Amity Shlaes on the recent Ken Burns documentary on Teddy Roosevelt, FDR, and Eleanor Roosevelt:
“He is at once God and their intimate friend,” wrote journalist Martha Gellhorn back in the 1930s of President Franklin Roosevelt. The quote comes from The Roosevelts, the new Ken Burns documentary that PBS airs this month. But the term “documentary” doesn’t do The Roosevelts justice. “Extravaganza” is more like it: In not one but 14 lavish hours, the series covers two great presidents, Theodore Roosevelt, who served in the first decade of the last century, and Franklin Roosevelt, who led our nation through the Great Depression and to victory in World War II. In his use of the plural, Burns correctly includes a third Roosevelt: Eleanor, who as first lady also affected policy, along with her spouse.
Absent, however, from the compelling footage is any display of the negative consequences of Rooseveltian action. The premise of Theodore Roosevelt’s trustbusting was that business was too strong. The opposite turned out to be true when, bullied by TR, the railroads promptly collapsed in the Panic of 1907. In the end it fell to TR’s very target, J. P. Morgan, to organize the rescue on Wall Street.
The documentary also neglects to mention that the economy of the early 1920s proved likewise fragile — casualty, in part, to President Woodrow Wilson’s fortification of TR’s progressive policies. Presidents Warren Harding and Calvin Coolidge poured their own energy into halting the expansion of an imperial presidency and sustaining the authority of the states. This endeavor, anti-progressive, also won approbation: In 1920, the Harding-Coolidge ticket beat Cox-Roosevelt. The result of the Harding-Coolidge style of presidency was genuine and enormous prosperity. The 1920s saw the arrival of automobiles, indoor toilets, and the very radios that FDR would later use so effectively to his advantage. Joblessness dropped; the number of new patents soared. TR had enjoyed adulation, but so did his mirror opposite, the refrainer Coolidge.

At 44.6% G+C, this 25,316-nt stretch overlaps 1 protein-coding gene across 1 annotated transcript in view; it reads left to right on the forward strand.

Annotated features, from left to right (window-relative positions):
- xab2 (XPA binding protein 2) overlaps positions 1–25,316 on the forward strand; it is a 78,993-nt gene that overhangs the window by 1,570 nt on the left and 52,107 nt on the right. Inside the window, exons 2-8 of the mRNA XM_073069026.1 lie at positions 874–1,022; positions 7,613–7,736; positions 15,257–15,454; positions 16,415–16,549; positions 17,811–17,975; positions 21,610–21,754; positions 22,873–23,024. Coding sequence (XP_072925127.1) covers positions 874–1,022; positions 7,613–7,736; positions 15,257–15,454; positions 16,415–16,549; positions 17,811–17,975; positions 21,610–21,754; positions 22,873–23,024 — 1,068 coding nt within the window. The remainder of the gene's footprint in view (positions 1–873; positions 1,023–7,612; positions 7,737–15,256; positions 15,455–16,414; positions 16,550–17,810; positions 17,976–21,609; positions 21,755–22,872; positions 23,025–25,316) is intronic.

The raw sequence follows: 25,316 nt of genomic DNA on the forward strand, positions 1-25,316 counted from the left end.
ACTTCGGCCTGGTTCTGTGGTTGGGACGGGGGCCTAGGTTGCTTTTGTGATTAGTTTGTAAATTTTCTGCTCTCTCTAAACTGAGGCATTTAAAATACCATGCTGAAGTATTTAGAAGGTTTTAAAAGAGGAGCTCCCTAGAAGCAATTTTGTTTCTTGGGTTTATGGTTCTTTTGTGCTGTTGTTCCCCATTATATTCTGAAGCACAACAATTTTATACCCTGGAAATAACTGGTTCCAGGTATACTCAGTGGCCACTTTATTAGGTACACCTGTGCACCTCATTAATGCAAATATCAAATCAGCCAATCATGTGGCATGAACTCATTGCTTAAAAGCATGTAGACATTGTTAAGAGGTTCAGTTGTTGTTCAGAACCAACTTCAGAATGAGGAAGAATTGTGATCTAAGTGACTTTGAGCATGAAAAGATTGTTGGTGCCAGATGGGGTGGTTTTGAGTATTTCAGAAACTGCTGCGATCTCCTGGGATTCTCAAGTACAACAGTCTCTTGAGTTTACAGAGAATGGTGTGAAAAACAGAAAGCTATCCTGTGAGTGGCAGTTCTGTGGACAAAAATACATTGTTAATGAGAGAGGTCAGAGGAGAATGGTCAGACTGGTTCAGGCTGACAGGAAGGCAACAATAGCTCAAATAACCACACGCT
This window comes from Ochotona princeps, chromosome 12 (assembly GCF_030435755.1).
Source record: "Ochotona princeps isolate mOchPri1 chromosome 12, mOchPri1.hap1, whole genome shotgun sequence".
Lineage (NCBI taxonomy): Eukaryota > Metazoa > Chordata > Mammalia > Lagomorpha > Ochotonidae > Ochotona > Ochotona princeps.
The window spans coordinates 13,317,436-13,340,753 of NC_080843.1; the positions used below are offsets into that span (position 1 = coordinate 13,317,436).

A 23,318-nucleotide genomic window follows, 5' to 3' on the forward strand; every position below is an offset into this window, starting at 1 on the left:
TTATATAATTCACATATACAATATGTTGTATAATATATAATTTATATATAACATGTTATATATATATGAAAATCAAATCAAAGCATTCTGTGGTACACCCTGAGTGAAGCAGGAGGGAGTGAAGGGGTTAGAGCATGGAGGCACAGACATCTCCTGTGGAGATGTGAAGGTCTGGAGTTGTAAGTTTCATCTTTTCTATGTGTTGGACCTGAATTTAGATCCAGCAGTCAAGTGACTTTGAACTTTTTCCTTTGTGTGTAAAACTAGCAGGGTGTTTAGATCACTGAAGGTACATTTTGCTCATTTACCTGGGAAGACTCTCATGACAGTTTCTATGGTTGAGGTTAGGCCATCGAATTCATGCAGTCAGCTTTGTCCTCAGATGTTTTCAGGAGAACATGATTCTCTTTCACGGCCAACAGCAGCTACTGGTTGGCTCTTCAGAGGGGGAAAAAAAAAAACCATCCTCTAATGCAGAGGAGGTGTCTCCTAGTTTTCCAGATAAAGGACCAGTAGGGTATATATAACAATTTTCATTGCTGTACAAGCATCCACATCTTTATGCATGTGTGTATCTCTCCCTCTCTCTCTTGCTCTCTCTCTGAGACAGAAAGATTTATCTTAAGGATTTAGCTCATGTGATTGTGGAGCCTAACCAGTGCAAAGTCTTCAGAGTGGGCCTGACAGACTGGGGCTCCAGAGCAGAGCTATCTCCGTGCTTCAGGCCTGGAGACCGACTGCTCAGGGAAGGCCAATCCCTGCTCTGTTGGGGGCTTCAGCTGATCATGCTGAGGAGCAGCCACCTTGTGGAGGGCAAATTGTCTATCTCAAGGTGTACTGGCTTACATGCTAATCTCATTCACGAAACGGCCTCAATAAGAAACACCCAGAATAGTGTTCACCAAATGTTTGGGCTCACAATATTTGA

When it comes to the 1930s, such twisting of the record becomes outright distortion. By his own stated goal, that of putting people to work, Roosevelt failed. Joblessness remained above 10 percent for most of the decade. The stock market did not come back. By some measures, real output passed 1929 levels monetarily in the mid 1930s only to fall back into a steep depression within the Depression. As George Will comments, “the best of the New Deal programs was Franklin Roosevelt’s smile.” The recovery might have come sooner had the smile been the only New Deal policy.
So great is Burns’s emphasis on the Roosevelt dynasty that William Howard Taft, Woodrow Wilson, Warren Harding, Calvin Coolidge, and Herbert Hoover come away as mere seat warmers in the White House. Especially puzzling is the neglect of TR’s progressive heirs, Taft and Wilson, who, after all, set the stage for FDR. This omission can be explained only by Burns’s desire to cement the reign of the Roosevelts. On the surface, the series’ penchant for grandees might seem benign, like the breathless coverage of Princess Kate’s third trimester in People magazine. In this country, elevating presidential families is a common habit of television producers; the Kennedys as dynasty have enjoyed their share of airtime. Still, Burns does go further than the others, ennobling the Roosevelts as if they were true monarchs, gods almost, as in Martha Gellhorn’s above mentioned line. Burns equates progressive policy with the family that promulgates it. And when Burns enthrones the Roosevelts, he also enthrones their unkingly doctrine, progressivism.